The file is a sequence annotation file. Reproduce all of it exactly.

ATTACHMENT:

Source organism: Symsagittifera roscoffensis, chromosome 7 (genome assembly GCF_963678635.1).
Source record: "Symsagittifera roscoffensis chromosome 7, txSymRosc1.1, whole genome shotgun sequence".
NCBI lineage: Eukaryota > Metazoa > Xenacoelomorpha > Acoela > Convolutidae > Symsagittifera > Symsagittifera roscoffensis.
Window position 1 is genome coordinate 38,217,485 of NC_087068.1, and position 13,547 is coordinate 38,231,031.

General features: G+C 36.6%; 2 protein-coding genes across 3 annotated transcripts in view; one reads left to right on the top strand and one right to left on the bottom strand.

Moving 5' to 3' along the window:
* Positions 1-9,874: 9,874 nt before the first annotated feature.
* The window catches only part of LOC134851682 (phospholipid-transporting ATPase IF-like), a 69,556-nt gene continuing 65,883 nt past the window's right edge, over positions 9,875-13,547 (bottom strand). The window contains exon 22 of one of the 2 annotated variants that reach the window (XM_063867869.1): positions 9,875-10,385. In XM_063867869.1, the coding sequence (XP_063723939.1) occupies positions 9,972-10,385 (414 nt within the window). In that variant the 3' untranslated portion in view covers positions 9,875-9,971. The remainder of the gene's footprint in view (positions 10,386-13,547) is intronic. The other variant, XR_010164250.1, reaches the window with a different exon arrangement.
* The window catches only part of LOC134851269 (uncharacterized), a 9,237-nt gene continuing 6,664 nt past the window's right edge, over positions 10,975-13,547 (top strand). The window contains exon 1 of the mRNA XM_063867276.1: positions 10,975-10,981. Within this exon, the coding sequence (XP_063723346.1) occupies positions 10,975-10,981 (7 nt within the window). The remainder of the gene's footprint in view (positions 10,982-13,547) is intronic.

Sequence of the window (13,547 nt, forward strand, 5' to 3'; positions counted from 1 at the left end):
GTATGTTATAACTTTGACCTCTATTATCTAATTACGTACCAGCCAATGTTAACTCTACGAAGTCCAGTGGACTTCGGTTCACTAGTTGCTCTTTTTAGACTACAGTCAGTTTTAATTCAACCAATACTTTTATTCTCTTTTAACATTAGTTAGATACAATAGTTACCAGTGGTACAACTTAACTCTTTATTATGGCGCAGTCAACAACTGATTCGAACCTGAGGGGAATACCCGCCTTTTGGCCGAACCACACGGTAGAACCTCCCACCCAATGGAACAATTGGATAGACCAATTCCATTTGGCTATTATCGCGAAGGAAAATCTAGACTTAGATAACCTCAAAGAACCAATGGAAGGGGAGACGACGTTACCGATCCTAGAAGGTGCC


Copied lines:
Source organism: Symsagittifera roscoffensis, chromosome 7 (genome assembly GCF_963678635.1).
Source record: "Symsagittifera roscoffensis chromosome 7, txSymRosc1.1, whole genome shotgun sequence".
NCBI lineage: Eukaryota > Metazoa > Xenacoelomorpha > Acoela > Convolutidae > Symsagittifera > Symsagittifera roscoffensis.
Window position 1 is genome coordinate 38,217,485 of NC_087068.1, and position 13,547 is coordinate 38,231,031.

General features: G+C 36.6%; 2 protein-coding genes across 3 annotated transcripts in view; one reads left to right on the top strand and one right to left on the bottom strand.

Moving 5' to 3' along the window:
* Positions 1-9,874: 9,874 nt before the first annotated feature.
* The window catches only part of LOC134851682 (phospholipid-transporting ATPase IF-like), a 69,556-nt gene continuing 65,883 nt past the window's right edge, over positions 9,875-13,547 (bottom strand). The window contains exon 22 of one of the 2 annotated variants that reach the window (XM_063867869.1): positions 9,875-10,385. In XM_063867869.1, the coding sequence (XP_063723939.1) occupies positions 9,972-10,385 (414 nt within the window). In that variant the 3' untranslated portion in view covers positions 9,875-9,971. The remainder of the gene's footprint in view (positions 10,386-13,547) is intronic. The other variant, XR_010164250.1, reaches the window with a different exon arrangement.
* The window catches only part of LOC134851269 (uncharacterized), a 9,237-nt gene continuing 6,664 nt past the window's right edge, over positions 10,975-13,547 (top strand). The window contains exon 1 of the mRNA XM_063867276.1: positions 10,975-10,981. Within this exon, the coding sequence (XP_063723346.1) occupies positions 10,975-10,981 (7 nt within the window). The remainder of the gene's footprint in view (positions 10,982-13,547) is intronic.

Sequence of the window (13,547 nt, forward strand, 5' to 3'; positions counted from 1 at the left end):
GTATGTTATAACTTTGACCTCTATTATCTAATTACGTACCAGCCAATGTTAACTCTACGAAGTCCAGTGGACTTCGGTTCACTAGTTGCTCTTTTTAGACTACAGTCAGTTTTAATTCAACCAATACTTTTATTCTCTTTTAACATTAGTTAGATACAATAGTTACCAGTGGTACAACTTAACTCTTTATTATGGCGCAGTCAACAACTGATTCGAACCTGAGGGGAATACCCGCCTTTTGGCCGAACCACACGGTAGAACCTCCCACCCAATGGAACAATTGGATAGACCAATTCCATTTGGCTATTATCGCGAAGGAAAATCTAGACTTAGATAACCTCAAAGAACCAATGGAAGGGGAGACGACGTTACCGATCCTAGAAGGTGCC